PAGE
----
818 F2d 684 Crespo v. Armontrout

818 F.2d 684

Jose Erasmo CRESPO, Appellant,
Bill ARMONTROUT, Appellee.

No. 86-1696.

United States Court of Appeals,
Eighth Circuit.

Submitted Feb. 10, 1987.
Decided May 20, 1987.
Rehearing Denied July 16, 1987.

Priscilla F. Gunn, St. Louis, Mo., for appellant.

Stephen D. Hawke, Asst. Atty. Gen., Jefferson City, Mo., for appellee.

Before HEANEY and FAGG, Circuit Judges, and WOODS,* District Judge.

HEANEY, Circuit Judge.

view counter

Jose Erasmo Crespo, a Missouri state prisoner serving a life sentence for capital murder, appeals from the district court's denial of his petition for a writ of habeas corpus under 28 U.S.C. Sec. 2254. Crespo contends that the district court erred in denying his petition because: (1) the admission of incriminating statements at trial violated his rights under the Constitution and Miranda v. Arizona, 384 U.S. 436, 86 S.Ct. 1602, 16 L.Ed.2d 694 (1966), and (2) the prosecutor deprived him of a fair trial by asking him an improper and prejudicial question during cross-examination. We affirm.




On March 8, 1981, Crespo surrendered himself to the St. Louis City Police for the shooting of Jose Rodriguez. Detectives James Scego and Daniel Nichols interrogated him for twenty to thirty minutes, and Crespo gave two oral statements. After the first statement in which Crespo admitted shooting Rodriguez in self-defense, the detectives gave Crespo a waiver-of-rights form which contained a statement of his Miranda rights. Crespo signed the form but wrote on it that he did not wish to make a statement. Nevertheless, he continued to talk with Nichols and Scego, revealing the location of the gun with which he shot Rodriguez and signing a consent form enabling them to seize the gun from his home.


At the pretrial motion hearing and at trial, Nichols testified that Scego read Crespo his rights under Miranda before the interrogation began. According to Nichols, Crespo acknowledged that he understood his rights and then explained how he had shot Rodriguez in self-defense. Nichols also testified that Crespo orally qualified his written assertion of rights on the waiver form by telling the detectives he meant to exclude only taped or written statements. Scego did not testify at either the suppression hearing or at trial.


Crespo testified that Nichols and Scego did not read him his Miranda rights, but merely asked whether he understood them. Further, he testified that he told the detectives that he wanted to "hold" his fifth amendment rights until he had seen an attorney. Finally, he testified that he did not orally limit his written statement on the waiver form to refer only to written or taped statements.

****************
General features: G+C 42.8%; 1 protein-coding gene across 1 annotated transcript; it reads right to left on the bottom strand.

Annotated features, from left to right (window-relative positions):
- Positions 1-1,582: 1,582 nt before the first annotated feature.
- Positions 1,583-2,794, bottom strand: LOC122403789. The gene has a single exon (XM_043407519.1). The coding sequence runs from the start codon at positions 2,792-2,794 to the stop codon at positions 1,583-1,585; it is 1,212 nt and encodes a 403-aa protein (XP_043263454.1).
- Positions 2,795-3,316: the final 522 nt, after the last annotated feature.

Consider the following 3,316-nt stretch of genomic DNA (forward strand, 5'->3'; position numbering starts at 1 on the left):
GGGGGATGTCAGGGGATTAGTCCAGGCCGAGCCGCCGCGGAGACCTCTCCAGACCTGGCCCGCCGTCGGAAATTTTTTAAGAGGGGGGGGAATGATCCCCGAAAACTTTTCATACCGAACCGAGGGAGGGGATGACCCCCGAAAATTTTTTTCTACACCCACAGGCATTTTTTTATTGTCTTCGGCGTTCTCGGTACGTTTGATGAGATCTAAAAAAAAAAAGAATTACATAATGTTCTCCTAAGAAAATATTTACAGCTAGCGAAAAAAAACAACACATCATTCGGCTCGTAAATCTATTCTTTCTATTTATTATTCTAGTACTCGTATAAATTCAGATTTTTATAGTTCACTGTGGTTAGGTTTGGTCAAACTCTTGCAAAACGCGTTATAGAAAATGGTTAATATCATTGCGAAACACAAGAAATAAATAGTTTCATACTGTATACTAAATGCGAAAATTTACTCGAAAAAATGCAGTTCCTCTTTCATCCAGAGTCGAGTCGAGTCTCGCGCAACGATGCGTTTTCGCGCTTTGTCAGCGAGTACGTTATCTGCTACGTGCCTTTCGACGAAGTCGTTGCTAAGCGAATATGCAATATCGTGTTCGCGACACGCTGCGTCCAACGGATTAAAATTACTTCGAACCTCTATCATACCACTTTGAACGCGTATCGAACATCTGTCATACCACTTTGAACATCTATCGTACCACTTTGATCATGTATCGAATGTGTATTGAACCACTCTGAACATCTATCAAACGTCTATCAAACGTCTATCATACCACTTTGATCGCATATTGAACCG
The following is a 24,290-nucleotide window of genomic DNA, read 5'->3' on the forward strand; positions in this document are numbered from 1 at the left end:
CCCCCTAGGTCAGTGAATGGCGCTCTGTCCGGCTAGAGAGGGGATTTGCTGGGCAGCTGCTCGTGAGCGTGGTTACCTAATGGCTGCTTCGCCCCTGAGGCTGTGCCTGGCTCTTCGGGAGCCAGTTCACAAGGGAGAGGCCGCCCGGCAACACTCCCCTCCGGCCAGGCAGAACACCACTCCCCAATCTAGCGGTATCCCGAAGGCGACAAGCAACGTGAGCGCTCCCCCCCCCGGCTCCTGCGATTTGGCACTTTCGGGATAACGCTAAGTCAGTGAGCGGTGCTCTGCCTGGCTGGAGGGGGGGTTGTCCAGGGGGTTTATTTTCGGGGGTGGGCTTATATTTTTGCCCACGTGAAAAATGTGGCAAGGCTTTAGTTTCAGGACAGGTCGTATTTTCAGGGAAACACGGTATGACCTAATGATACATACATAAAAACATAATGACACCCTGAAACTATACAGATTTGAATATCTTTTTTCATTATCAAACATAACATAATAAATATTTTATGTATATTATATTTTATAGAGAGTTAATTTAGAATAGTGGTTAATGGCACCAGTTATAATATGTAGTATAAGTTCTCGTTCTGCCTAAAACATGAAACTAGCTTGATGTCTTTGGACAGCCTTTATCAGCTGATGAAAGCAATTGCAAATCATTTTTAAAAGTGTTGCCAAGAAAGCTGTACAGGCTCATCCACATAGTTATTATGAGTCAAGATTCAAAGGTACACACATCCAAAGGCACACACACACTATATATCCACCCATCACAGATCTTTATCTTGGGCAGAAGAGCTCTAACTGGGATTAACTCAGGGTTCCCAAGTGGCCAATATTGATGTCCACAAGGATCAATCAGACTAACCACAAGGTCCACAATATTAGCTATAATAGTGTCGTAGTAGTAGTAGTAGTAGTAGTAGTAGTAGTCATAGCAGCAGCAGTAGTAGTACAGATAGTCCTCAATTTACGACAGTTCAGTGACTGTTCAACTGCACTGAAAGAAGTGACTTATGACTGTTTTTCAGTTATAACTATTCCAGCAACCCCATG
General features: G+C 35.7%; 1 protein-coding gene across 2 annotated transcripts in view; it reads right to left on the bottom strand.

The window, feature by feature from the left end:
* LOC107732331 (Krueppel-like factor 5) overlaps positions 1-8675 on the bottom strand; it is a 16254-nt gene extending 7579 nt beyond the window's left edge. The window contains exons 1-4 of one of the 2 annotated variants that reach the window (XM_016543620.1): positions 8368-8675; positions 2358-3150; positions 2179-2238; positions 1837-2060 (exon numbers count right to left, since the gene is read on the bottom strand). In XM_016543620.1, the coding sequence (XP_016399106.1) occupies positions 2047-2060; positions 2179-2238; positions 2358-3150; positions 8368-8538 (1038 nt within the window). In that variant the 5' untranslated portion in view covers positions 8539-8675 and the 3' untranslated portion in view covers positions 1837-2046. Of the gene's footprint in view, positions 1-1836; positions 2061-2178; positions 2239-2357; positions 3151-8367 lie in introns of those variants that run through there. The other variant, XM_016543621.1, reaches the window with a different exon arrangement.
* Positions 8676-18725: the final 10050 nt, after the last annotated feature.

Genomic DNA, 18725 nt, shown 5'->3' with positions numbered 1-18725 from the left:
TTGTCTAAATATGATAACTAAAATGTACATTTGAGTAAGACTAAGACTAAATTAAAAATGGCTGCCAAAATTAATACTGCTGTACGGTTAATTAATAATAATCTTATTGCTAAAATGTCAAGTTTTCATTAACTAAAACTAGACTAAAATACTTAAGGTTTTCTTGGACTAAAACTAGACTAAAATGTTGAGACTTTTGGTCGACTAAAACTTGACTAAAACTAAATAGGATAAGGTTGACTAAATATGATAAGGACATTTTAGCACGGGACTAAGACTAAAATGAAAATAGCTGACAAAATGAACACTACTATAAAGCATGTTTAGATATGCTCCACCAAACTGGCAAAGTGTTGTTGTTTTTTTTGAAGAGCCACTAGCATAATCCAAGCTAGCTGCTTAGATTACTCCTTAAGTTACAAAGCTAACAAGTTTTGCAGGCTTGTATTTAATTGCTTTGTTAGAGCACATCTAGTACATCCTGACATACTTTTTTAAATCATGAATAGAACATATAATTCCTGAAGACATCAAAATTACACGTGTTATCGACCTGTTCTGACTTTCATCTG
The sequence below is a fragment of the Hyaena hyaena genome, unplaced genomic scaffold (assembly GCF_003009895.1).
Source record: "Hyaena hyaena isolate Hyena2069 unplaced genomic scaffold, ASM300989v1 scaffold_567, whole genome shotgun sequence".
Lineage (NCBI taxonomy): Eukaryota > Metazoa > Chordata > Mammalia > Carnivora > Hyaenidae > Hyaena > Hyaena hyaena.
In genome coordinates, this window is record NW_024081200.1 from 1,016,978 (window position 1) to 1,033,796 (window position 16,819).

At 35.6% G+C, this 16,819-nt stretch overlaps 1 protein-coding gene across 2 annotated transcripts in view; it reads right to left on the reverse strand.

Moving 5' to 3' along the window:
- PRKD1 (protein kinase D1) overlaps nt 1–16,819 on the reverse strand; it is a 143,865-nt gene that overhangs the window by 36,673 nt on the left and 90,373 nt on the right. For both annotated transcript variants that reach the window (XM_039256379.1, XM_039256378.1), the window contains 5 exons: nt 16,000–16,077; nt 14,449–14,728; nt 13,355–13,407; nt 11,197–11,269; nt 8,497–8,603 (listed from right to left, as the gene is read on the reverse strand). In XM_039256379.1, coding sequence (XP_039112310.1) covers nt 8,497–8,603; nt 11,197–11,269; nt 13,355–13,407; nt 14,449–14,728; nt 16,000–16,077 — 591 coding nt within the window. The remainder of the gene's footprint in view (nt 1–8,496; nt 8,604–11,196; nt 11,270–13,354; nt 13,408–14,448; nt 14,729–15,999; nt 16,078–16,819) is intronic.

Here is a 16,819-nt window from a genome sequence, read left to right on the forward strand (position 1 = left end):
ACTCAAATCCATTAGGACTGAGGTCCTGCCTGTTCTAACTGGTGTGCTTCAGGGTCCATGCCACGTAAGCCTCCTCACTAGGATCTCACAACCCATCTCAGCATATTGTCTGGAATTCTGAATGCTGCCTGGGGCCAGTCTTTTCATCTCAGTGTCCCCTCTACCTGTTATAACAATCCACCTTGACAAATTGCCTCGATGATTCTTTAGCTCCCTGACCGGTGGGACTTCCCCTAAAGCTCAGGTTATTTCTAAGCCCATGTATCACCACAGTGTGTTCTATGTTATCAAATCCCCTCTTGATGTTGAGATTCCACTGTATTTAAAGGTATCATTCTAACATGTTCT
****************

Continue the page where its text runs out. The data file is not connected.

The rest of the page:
Without making factual findings concerning credibility, the state trial court simply denied Crespo's motion to suppress the statements he made during the interrogation. It also admitted Nichols's testimony at trial concerning the statements Crespo made both before and after he signed the waiver form.


After carefully reviewing the record, we agree with the district court's conclusion that the factual findings the Missouri Court of Appeals made in affirming Crespo's conviction are dispositive of the ultimate constitutional questions concerning the admissibility of Crespo's statements.

view counter

As to his first oral statement, Crespo claims (1) that the detectives did not inform him of his Miranda rights and (2) that he invoked his right to counsel. The Missouri Court of Appeals explicitly found that Crespo gave the first oral statement "after he had been informed of his rights." State v. Crespo, 664 S.W.2d 548, 551 (Mo.App.1983). Under section 2254(d), we must presume a state appellate court's findings of fact to be correct. Sumner v. Mata, 449 U.S. 539, 545-46, 101 S.Ct. 764, 768, 66 L.Ed.2d 722 (1981). Thus, we defer to the finding that Crespo received his rights at the outset of the interrogation, a finding which is supported in the record by Nichols's testimony at both the suppression hearing and trial.


We must also defer to the Missouri Court of Appeals' implicit finding that Crespo never invoked his right to counsel before making his first oral statement. Section 2254(d)'s presumption of correctness also applies to factual findings necessarily implicit in a state court's resolution of an issue so long as it is clear that the state court applied the correct legal standard. See LaVallee v. Delle Rose, 410 U.S. 690, 692-95, 93 S.Ct. 1203, 1204-05, 35 L.Ed.2d 637 (1973). Noting that Crespo and Nichols gave contradictory testimony and that resolution of such disputes is for the trial court, the Missouri Court of Appeals stated: